The world changes in the snow. Things become colder, slippier, wetter — everything’s more difficult, including the most simple everyday activities like driving and walking around. So, the logical reaction is to break out your favorite extreme sport and get to it, right? Right.
Downhill biking is already one of the scariest things in the world. You’re hurtling down a mountain, completely at the mercy of gravity, and there’s really no way you can stop, because if you break too hard you’ll skid out. That’s scary, and the idea of doing it in the snow is completely mind-bending. Yet, here are a whole bunch of riders not only downhill biking in the snow — they’re also racing each other. Watch as the bikers hit the turns; basically every time the group has to go around a bend, at least 3 or 4 of them wipe out. It’s surprising that any of them stay upright — turning a bike in the snow must be like trying to run on ice. There’s just no way to get any traction or grip. But eventually they transition to a more normal offroad terrain, and a bunch of the riders finish, just going to show that people can do pretty much anything.
Skateboarding in the snow is basically urban snowboarding and it’s basically awesome. All of a sudden, kickstarting yourself isn’t really necessary because of the decreased friction provided by the snow — you can just glide along down the street, until you eventually get to a misshapen lump in the road and wipe out. It’s all part of the experience. What the snow does do is reduce your ability to do too many tricks, because you can’t quite kick off that type of surface; instead, you just have to be content with the increased speed and decreased effort of the whole undertaking.
Rally car racing
Think about what driving in the snow is like — you have to go about 20 miles per hour, you have to turn incredibly slowly every time you reach a bend in the road, you have to sit hunched up in front of the windshield so you can see. Now think about what trying to race a rally car in the snow is like. Kind of hard to imagine, isn’t it? These drivers here seem to be basically locked in a perpetual drift, flying around the course sideways do to the constant need to anticipate the next turn and the fact that, well, repositioning the car just isn’t that easy when the road is covered in snow. The fact that all of these cars don’t end up in a heap next to the road is a miracle.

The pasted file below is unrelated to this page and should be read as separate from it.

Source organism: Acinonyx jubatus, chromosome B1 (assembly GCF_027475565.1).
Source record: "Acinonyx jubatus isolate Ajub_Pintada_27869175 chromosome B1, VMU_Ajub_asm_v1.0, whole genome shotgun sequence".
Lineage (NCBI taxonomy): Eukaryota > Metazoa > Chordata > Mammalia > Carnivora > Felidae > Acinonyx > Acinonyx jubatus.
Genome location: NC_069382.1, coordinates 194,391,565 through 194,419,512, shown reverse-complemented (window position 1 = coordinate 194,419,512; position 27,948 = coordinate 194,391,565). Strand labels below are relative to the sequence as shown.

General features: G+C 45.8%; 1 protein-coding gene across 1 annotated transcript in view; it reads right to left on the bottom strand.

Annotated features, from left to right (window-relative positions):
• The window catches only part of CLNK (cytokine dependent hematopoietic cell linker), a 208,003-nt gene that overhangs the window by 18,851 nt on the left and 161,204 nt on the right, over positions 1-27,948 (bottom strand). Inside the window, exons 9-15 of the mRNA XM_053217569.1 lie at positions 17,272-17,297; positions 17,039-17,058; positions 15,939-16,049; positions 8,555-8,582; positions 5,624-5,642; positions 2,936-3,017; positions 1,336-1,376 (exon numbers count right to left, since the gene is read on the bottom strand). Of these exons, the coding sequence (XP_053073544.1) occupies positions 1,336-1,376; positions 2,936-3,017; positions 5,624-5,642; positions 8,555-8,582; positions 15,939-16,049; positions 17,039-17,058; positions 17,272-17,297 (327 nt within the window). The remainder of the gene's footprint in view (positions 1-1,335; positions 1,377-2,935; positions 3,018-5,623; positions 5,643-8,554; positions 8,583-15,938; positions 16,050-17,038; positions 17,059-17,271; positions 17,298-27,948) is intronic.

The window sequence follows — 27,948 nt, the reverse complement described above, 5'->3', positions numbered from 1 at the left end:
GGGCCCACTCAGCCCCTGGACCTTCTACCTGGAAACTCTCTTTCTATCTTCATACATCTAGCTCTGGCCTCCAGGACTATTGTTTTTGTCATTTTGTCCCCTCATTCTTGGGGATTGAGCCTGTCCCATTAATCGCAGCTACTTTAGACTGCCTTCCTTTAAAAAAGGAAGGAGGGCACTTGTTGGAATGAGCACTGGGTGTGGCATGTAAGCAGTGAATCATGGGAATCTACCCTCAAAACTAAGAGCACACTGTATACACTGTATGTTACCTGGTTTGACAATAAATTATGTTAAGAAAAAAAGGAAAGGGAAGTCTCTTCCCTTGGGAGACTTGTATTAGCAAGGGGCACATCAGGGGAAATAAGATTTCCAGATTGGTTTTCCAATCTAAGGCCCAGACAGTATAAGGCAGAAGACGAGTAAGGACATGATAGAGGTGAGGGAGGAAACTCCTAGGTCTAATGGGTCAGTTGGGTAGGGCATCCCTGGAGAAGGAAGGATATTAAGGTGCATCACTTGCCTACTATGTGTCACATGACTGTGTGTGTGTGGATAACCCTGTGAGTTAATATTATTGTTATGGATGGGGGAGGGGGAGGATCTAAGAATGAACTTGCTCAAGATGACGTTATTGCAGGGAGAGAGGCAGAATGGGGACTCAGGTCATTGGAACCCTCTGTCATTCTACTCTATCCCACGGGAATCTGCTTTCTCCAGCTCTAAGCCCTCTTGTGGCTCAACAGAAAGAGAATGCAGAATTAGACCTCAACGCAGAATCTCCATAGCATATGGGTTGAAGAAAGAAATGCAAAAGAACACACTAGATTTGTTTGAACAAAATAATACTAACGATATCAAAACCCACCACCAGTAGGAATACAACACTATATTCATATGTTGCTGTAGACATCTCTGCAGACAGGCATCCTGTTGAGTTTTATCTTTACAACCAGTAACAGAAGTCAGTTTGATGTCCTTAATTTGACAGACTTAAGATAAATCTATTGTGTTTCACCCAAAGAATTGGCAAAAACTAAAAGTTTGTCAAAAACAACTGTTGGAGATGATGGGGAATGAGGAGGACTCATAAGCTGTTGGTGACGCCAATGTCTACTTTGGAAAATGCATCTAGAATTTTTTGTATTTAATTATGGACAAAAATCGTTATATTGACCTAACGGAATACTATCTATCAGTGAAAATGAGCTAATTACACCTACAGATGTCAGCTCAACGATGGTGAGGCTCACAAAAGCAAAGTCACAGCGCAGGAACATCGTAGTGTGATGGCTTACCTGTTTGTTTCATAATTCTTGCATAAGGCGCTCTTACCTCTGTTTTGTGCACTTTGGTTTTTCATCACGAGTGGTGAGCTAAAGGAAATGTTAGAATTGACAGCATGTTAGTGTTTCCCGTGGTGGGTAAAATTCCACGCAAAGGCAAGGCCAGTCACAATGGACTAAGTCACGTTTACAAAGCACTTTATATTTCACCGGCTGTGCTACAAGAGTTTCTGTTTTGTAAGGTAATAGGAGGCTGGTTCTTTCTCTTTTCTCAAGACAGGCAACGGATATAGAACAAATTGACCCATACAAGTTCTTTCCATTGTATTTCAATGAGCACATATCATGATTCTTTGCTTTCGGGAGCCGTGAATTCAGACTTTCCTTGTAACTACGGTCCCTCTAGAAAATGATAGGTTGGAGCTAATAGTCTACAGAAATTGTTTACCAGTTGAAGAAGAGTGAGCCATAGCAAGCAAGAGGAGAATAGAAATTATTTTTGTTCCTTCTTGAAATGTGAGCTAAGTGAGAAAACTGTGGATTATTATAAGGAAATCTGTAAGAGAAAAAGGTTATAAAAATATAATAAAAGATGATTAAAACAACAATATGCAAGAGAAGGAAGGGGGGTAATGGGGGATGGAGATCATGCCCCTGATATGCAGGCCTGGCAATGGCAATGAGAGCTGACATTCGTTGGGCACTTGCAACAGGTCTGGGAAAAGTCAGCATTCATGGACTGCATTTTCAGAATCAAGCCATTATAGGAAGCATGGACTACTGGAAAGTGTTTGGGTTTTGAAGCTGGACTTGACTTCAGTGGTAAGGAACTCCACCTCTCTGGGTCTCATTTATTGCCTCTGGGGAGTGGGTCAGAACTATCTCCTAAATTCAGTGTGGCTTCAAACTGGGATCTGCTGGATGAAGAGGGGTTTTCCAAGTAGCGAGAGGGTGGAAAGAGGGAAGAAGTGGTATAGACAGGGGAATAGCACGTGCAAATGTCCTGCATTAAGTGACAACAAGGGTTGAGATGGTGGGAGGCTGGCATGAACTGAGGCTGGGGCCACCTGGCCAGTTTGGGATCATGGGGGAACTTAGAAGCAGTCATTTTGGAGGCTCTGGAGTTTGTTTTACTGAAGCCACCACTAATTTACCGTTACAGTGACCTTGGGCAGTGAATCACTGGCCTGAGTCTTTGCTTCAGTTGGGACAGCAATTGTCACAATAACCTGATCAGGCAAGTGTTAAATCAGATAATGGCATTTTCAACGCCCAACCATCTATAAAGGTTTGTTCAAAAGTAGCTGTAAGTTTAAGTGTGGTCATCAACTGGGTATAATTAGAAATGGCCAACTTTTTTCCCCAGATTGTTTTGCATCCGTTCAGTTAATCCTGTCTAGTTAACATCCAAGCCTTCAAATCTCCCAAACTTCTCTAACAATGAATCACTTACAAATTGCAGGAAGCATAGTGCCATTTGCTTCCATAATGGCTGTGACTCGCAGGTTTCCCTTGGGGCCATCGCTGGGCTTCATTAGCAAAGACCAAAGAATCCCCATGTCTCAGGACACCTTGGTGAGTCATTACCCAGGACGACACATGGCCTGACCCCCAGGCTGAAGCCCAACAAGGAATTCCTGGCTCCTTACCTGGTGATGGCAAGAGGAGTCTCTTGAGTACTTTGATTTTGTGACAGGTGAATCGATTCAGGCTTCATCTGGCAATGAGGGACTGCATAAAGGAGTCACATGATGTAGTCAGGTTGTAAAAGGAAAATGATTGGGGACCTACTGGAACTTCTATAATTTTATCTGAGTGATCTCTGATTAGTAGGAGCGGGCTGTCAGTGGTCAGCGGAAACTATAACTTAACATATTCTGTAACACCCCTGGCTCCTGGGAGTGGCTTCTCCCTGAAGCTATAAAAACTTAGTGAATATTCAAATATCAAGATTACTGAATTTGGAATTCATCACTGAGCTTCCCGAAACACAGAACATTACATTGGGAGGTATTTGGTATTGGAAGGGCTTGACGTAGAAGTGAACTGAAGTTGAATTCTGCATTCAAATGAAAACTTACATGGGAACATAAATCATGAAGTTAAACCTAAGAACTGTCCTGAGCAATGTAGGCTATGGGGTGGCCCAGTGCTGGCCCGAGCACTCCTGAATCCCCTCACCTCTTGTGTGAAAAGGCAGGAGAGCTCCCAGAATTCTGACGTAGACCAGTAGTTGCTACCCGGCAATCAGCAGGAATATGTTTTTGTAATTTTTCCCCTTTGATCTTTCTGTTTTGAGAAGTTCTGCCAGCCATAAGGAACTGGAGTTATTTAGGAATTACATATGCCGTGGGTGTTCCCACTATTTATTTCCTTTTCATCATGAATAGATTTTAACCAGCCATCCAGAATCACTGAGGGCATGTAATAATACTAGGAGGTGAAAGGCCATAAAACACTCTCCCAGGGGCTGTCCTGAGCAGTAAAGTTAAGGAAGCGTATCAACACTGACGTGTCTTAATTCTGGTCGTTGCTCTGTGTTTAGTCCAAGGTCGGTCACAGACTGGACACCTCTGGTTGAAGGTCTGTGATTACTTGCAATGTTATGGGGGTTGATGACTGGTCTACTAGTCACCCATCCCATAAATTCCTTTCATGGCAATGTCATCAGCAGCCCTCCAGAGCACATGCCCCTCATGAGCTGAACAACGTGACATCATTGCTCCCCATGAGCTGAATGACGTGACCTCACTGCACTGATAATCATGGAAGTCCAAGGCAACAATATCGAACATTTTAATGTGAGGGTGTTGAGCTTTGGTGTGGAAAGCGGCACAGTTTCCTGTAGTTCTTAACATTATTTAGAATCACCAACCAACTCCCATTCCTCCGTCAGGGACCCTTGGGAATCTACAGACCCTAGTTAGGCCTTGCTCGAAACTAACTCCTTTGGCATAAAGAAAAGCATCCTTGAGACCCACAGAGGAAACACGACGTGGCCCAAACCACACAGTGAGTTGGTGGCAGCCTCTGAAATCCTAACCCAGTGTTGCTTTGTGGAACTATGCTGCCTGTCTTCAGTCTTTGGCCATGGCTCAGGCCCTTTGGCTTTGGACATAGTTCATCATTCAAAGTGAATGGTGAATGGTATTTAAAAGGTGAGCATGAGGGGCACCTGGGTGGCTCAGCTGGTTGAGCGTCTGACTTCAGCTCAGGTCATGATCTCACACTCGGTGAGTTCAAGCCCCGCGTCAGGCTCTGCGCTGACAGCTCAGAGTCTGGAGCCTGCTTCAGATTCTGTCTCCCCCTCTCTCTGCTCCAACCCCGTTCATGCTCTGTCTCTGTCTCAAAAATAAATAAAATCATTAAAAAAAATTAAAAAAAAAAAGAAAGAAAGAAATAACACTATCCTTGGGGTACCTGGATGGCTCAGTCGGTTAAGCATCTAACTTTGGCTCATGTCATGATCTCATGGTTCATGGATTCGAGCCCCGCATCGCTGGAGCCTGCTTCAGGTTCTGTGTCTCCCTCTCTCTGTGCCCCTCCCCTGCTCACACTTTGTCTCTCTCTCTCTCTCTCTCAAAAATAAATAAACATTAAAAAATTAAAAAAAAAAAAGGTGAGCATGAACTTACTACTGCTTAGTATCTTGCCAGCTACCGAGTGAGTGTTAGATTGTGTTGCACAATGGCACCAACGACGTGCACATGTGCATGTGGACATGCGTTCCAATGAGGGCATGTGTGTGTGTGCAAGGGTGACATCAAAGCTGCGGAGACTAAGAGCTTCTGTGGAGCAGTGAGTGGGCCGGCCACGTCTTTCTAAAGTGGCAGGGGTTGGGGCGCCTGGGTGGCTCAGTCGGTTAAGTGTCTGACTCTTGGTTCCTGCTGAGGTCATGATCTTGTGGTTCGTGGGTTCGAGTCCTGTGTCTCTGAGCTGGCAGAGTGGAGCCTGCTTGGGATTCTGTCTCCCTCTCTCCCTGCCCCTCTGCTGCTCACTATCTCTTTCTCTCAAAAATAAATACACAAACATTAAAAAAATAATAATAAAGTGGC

There’s one big pro and one big con of snow when you’re doing parkour. The pro is that whenever you hit the ground, whether in a controlled tumble or at the end of a jump or because you fell, that snow is going to cushion your landing. The con is that, anytime you try to grab on to or get traction on something, it’s going to be 87 times harder than it would’ve been if that snow wasn’t there. Snow is both a blessing and a curse when you’re trying to jump off a bunch of stuff on to a bunch of other stuff, but one thing’s for certain: it definitely makes the jumps look cooler. Maybe that makes the snow worth it on its own, despite the cons.
Now, soccer isn’t an extreme sport, but it is something that you rarely, if ever, see played in a snowy environment, and there’s a reason for that. When you have snow, all of the natural physics of how a ball — and a human — moves around the field are completely changed. All of a sudden, the ball is going farther faster than it usually is, and you’re not able to stop where you thought you would, and your teammate’s in a different place than you thought she’d be. Snow makes the game completely different, and quite exciting, but also just a total mess.